(Continued from my previous post. Read that first.)
. . . But why is it that so many churches focus on one of those gifts, at the expense of the other two? I understand there are churches that are made up completely of one kind of people. But the sad trend that’s built up among many of these congregations is that they argue with other churches that their gift is the “right” gift.
Let me use an example. X Church on South St. is made up of people who are great students of the Scriptures. They know the Word of God inside and out, and they are well versed in proclaiming the truths embedded in the Bible. “Christ was the greatest Teacher that ever lived, and we are his students, charged with becoming teachers ourselves. So we must give ourselves over to the study of the Word,” is the motto of X Church.
But along comes Y Church on Bank St. Y Church is made up of people who have been given the gift of a humble servant attitude. They pour God’s grace into the community around them, serving food to the homeless of the town, rebuilding dilapidated or devastated homes of the needy, and handing out free newspapers to the commuters at the train station. Y Church’s motto is this: “Christ served the least of these. He stooped down and became a Servant to the people of earth. As Christ’s servants, we too must share that spirit of servanthood.”
And then Z Church opens up on Morris St. full of people who know what it means to love and connect with others. Everyone at Z Church devotes their time to listening to each other, learning about each other’s hurts and desires, and filling each other with love and grace. “Christ knew how to connect with people lovingly and without judgment. As the children of God and brothers and sisters with Christ, we must learn to love sacrificially.”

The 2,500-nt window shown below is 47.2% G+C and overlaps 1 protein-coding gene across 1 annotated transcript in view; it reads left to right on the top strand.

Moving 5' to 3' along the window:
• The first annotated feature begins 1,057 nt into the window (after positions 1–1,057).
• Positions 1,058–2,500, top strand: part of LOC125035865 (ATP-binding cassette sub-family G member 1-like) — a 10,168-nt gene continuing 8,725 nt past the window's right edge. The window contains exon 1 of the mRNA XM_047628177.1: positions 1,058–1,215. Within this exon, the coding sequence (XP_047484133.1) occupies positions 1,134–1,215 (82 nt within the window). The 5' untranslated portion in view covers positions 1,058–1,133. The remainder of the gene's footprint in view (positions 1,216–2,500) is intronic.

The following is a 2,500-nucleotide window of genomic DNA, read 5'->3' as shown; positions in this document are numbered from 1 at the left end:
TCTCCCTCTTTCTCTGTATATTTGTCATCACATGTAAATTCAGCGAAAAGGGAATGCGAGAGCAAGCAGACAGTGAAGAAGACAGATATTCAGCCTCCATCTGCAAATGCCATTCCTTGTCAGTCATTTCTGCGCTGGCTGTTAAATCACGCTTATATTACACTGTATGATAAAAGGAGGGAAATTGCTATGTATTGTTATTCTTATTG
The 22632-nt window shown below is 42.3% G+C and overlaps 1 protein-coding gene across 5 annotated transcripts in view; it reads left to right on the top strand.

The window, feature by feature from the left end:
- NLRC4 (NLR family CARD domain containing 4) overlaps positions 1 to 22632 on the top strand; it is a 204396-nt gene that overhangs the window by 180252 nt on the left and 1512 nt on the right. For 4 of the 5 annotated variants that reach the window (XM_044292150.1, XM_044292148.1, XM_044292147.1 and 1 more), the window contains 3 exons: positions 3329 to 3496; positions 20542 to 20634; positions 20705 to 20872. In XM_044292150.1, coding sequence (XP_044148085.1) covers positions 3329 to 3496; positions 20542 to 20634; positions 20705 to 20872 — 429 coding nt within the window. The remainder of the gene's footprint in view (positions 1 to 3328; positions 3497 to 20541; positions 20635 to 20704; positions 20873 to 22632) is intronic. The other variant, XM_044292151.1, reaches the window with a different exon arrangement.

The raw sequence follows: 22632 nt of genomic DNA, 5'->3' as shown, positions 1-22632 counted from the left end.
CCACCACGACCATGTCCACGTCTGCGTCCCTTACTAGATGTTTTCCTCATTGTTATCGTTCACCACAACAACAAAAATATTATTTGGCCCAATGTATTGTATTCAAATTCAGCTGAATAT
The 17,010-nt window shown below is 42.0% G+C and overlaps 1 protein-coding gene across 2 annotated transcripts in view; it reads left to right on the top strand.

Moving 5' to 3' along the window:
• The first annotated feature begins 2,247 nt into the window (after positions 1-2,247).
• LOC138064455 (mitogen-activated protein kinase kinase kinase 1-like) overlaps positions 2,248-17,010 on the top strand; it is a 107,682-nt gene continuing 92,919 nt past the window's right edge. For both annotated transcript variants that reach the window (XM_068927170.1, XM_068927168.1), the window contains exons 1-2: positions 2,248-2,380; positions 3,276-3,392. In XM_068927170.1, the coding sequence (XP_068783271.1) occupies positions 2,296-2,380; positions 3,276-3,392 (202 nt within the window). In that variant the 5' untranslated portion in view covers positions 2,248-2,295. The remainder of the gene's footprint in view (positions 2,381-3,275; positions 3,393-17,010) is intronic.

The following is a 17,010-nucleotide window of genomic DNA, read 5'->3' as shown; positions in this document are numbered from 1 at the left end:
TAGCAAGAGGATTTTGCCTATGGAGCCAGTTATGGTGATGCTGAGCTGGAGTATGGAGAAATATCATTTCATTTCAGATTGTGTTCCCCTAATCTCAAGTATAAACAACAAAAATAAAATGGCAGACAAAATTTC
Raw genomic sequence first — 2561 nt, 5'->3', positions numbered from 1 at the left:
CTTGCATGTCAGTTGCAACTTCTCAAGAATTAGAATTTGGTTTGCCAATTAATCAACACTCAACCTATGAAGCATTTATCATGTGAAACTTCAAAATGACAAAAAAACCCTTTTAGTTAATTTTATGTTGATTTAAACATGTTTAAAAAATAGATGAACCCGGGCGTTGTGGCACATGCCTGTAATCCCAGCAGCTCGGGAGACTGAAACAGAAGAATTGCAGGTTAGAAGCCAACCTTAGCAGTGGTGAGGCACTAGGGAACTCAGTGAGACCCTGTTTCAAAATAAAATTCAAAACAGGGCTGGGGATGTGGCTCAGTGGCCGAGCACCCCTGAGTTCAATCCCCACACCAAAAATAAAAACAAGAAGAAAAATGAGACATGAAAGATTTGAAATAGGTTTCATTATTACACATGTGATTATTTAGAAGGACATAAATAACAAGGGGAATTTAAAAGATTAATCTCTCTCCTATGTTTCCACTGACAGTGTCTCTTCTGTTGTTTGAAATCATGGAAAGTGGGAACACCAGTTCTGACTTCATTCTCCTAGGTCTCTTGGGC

But X Church thinks Y Church is lenient with their doctrine. And Y Church thinks Z Church is too busy having conversations instead of working. And Z Church thinks X Church is cold and unfeeling. And X Church thinks Z Church relies too heavily on emotions rather than rational thought. And Z Church thinks Y Church has no concept of the true heart and longing of the people they claim to be serving. And Y Church thinks X Church believes themselves to be smarter than anyone else, which is why they won’t serve the community.
So a church war breaks out. X Church takes out an ad in the local paper calling Y Church heretical. And Z Church puts a PSA on the local radio station calling X Church stuffy and boring.
And all three churches have forgotten why they’re doing what they’re doing. They’ve forgotten whom they belong to. They’ve forgotten that Christ longs to reveal himself through them. . .
(Post continued here. . .)